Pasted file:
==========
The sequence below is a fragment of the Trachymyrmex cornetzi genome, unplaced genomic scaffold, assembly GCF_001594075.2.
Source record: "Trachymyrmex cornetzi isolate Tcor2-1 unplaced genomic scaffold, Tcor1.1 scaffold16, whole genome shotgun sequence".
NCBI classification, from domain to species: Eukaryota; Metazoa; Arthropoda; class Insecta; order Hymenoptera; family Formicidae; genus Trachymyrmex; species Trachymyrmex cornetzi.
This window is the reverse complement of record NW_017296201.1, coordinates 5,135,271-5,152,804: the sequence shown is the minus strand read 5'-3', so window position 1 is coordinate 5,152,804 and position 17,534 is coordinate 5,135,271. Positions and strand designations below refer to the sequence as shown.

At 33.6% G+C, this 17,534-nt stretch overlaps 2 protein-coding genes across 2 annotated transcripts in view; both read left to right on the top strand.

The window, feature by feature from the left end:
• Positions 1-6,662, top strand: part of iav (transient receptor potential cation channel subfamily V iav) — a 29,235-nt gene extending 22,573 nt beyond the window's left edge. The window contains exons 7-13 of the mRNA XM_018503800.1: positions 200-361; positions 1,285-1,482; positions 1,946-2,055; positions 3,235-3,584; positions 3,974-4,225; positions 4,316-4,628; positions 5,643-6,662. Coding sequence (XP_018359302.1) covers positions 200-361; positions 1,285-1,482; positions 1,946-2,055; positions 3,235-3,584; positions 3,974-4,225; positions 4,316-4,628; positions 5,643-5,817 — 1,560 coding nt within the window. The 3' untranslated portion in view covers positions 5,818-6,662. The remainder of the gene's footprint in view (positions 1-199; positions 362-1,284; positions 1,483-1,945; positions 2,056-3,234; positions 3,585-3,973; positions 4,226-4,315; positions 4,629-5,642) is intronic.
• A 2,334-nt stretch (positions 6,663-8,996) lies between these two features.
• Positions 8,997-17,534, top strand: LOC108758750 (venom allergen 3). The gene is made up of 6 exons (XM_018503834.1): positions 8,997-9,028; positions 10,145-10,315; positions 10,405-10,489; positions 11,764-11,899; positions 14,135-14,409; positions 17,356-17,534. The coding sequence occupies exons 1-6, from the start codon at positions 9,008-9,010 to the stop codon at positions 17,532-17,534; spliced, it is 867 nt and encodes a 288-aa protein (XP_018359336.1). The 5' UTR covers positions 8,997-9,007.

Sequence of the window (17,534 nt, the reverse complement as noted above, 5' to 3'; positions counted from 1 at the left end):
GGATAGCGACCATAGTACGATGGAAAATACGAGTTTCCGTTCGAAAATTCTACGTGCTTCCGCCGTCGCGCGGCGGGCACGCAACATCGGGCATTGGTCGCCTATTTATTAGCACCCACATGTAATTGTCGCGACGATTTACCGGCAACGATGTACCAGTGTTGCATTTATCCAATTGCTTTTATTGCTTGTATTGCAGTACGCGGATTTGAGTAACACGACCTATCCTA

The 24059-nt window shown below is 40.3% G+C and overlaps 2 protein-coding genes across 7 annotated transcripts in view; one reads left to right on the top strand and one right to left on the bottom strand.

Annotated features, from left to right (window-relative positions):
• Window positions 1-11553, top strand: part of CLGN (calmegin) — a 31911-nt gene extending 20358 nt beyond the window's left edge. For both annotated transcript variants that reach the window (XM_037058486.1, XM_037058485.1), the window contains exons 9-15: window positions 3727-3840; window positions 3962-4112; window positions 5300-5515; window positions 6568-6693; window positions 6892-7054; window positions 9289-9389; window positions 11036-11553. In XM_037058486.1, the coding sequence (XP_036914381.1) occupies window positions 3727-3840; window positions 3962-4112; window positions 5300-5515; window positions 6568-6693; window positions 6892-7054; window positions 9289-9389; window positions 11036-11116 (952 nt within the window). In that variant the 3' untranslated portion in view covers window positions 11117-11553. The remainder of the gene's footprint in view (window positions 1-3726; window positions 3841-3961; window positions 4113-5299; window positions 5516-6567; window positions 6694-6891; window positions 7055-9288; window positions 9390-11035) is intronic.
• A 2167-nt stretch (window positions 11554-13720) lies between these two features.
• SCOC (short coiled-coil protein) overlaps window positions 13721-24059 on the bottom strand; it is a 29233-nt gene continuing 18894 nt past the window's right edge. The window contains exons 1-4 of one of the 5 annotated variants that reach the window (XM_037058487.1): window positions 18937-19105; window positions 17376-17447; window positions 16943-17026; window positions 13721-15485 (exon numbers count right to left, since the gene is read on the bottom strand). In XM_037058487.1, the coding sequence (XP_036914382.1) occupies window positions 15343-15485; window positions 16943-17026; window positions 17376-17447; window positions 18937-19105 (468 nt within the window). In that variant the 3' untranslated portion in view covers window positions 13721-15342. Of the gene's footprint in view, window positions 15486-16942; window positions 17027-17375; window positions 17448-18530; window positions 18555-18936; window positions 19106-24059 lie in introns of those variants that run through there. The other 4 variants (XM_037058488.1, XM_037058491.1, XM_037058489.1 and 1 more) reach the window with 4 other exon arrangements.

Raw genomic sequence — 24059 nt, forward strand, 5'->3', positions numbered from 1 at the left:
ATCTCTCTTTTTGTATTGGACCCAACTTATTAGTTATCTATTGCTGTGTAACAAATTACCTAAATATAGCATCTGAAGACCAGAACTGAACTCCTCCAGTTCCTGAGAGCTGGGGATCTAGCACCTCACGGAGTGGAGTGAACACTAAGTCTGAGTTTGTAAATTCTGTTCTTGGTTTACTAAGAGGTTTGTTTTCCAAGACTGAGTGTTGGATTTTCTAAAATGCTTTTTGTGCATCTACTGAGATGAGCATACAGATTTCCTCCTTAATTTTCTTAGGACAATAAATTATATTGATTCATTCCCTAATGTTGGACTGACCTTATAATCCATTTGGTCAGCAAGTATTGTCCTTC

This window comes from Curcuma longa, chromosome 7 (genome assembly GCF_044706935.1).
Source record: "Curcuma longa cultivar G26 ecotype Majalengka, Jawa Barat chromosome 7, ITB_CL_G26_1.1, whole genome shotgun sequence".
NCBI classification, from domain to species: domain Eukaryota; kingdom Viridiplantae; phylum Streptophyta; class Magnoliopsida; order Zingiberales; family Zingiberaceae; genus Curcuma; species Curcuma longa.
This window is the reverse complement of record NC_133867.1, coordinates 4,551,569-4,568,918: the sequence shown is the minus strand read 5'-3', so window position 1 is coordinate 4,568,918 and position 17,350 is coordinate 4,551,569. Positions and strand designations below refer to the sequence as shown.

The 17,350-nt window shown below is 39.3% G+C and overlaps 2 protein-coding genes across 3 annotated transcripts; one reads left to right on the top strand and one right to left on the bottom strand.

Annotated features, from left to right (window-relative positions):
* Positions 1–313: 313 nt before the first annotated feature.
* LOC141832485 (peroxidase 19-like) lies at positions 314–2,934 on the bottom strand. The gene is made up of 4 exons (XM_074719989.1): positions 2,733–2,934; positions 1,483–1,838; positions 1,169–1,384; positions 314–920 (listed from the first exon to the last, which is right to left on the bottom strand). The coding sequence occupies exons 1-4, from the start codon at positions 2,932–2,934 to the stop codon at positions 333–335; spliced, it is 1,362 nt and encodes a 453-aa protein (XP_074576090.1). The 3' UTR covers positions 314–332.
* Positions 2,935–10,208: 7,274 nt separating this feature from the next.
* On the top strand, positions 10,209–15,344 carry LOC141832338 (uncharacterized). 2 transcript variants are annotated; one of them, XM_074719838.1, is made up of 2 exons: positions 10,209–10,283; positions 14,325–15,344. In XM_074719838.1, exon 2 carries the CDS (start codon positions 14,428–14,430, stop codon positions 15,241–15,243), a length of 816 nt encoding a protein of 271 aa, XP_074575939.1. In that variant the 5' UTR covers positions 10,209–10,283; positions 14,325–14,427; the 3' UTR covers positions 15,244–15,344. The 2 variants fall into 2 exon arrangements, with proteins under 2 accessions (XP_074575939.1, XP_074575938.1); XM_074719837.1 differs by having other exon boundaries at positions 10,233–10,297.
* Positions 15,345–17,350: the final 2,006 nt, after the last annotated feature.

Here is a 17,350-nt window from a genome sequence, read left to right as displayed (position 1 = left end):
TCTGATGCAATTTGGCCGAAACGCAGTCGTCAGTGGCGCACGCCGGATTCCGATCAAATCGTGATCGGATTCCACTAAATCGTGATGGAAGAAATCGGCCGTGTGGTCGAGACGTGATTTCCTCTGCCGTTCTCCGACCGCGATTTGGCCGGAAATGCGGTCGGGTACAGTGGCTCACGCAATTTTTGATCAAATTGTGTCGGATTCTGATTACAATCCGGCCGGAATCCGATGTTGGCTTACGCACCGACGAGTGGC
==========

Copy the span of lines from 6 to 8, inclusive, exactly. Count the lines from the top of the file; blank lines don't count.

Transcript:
The window, feature by feature from the left end:
• Positions 1-6,662, top strand: part of iav (transient receptor potential cation channel subfamily V iav) — a 29,235-nt gene extending 22,573 nt beyond the window's left edge. The window contains exons 7-13 of the mRNA XM_018503800.1: positions 200-361; positions 1,285-1,482; positions 1,946-2,055; positions 3,235-3,584; positions 3,974-4,225; positions 4,316-4,628; positions 5,643-6,662. Coding sequence (XP_018359302.1) covers positions 200-361; positions 1,285-1,482; positions 1,946-2,055; positions 3,235-3,584; positions 3,974-4,225; positions 4,316-4,628; positions 5,643-5,817 — 1,560 coding nt within the window. The 3' untranslated portion in view covers positions 5,818-6,662. The remainder of the gene's footprint in view (positions 1-199; positions 362-1,284; positions 1,483-1,945; positions 2,056-3,234; positions 3,585-3,973; positions 4,226-4,315; positions 4,629-5,642) is intronic.
• A 2,334-nt stretch (positions 6,663-8,996) lies between these two features.